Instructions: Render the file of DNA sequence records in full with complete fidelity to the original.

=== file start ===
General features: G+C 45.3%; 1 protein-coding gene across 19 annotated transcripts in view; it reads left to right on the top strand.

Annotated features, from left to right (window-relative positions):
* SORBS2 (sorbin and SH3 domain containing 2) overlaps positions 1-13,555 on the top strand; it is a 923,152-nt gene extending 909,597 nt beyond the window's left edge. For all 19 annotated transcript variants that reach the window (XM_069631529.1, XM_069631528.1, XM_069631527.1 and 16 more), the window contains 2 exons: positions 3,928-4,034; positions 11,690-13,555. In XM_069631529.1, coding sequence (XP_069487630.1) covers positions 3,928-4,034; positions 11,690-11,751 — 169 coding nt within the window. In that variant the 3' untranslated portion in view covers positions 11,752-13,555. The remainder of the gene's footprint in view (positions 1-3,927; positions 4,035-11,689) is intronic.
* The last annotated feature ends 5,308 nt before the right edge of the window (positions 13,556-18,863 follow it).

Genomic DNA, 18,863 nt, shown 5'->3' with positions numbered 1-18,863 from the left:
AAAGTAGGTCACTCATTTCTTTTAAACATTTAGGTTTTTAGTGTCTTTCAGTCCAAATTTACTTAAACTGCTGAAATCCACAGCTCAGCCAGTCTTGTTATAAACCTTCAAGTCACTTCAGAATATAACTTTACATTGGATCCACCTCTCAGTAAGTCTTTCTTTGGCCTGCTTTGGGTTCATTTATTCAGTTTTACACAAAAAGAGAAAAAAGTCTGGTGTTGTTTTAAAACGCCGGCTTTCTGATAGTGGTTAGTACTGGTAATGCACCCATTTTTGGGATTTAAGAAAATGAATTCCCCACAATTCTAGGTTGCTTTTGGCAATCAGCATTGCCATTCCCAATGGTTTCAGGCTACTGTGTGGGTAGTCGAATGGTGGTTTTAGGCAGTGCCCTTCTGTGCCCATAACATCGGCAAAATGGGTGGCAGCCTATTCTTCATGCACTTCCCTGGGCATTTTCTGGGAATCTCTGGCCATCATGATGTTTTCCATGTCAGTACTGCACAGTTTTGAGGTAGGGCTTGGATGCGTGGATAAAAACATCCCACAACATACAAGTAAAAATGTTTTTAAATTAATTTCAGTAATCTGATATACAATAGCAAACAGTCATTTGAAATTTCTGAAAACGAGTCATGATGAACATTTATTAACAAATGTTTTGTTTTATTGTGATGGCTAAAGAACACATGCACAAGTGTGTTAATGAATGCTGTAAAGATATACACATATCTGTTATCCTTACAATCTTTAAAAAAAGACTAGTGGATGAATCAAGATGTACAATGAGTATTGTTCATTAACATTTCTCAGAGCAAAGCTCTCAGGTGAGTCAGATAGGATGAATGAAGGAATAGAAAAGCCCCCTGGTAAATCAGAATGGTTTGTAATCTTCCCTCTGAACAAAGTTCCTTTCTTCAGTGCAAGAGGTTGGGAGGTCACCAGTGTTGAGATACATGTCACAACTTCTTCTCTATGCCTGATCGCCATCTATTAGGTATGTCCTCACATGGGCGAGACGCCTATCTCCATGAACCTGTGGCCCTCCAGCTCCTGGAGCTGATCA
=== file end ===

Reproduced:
General features: G+C 45.3%; 1 protein-coding gene across 19 annotated transcripts in view; it reads left to right on the top strand.

Annotated features, from left to right (window-relative positions):
* SORBS2 (sorbin and SH3 domain containing 2) overlaps positions 1-13,555 on the top strand; it is a 923,152-nt gene extending 909,597 nt beyond the window's left edge. For all 19 annotated transcript variants that reach the window (XM_069631529.1, XM_069631528.1, XM_069631527.1 and 16 more), the window contains 2 exons: positions 3,928-4,034; positions 11,690-13,555. In XM_069631529.1, coding sequence (XP_069487630.1) covers positions 3,928-4,034; positions 11,690-11,751 — 169 coding nt within the window. In that variant the 3' untranslated portion in view covers positions 11,752-13,555. The remainder of the gene's footprint in view (positions 1-3,927; positions 4,035-11,689) is intronic.
* The last annotated feature ends 5,308 nt before the right edge of the window (positions 13,556-18,863 follow it).

Genomic DNA, 18,863 nt, shown 5'->3' with positions numbered 1-18,863 from the left:
AAAGTAGGTCACTCATTTCTTTTAAACATTTAGGTTTTTAGTGTCTTTCAGTCCAAATTTACTTAAACTGCTGAAATCCACAGCTCAGCCAGTCTTGTTATAAACCTTCAAGTCACTTCAGAATATAACTTTACATTGGATCCACCTCTCAGTAAGTCTTTCTTTGGCCTGCTTTGGGTTCATTTATTCAGTTTTACACAAAAAGAGAAAAAAGTCTGGTGTTGTTTTAAAACGCCGGCTTTCTGATAGTGGTTAGTACTGGTAATGCACCCATTTTTGGGATTTAAGAAAATGAATTCCCCACAATTCTAGGTTGCTTTTGGCAATCAGCATTGCCATTCCCAATGGTTTCAGGCTACTGTGTGGGTAGTCGAATGGTGGTTTTAGGCAGTGCCCTTCTGTGCCCATAACATCGGCAAAATGGGTGGCAGCCTATTCTTCATGCACTTCCCTGGGCATTTTCTGGGAATCTCTGGCCATCATGATGTTTTCCATGTCAGTACTGCACAGTTTTGAGGTAGGGCTTGGATGCGTGGATAAAAACATCCCACAACATACAAGTAAAAATGTTTTTAAATTAATTTCAGTAATCTGATATACAATAGCAAACAGTCATTTGAAATTTCTGAAAACGAGTCATGATGAACATTTATTAACAAATGTTTTGTTTTATTGTGATGGCTAAAGAACACATGCACAAGTGTGTTAATGAATGCTGTAAAGATATACACATATCTGTTATCCTTACAATCTTTAAAAAAAGACTAGTGGATGAATCAAGATGTACAATGAGTATTGTTCATTAACATTTCTCAGAGCAAAGCTCTCAGGTGAGTCAGATAGGATGAATGAAGGAATAGAAAAGCCCCCTGGTAAATCAGAATGGTTTGTAATCTTCCCTCTGAACAAAGTTCCTTTCTTCAGTGCAAGAGGTTGGGAGGTCACCAGTGTTGAGATACATGTCACAACTTCTTCTCTATGCCTGATCGCCATCTATTAGGTATGTCCTCACATGGGCGAGACGCCTATCTCCATGAACCTGTGGCCCTCCAGCTCCTGGAGCTGATCA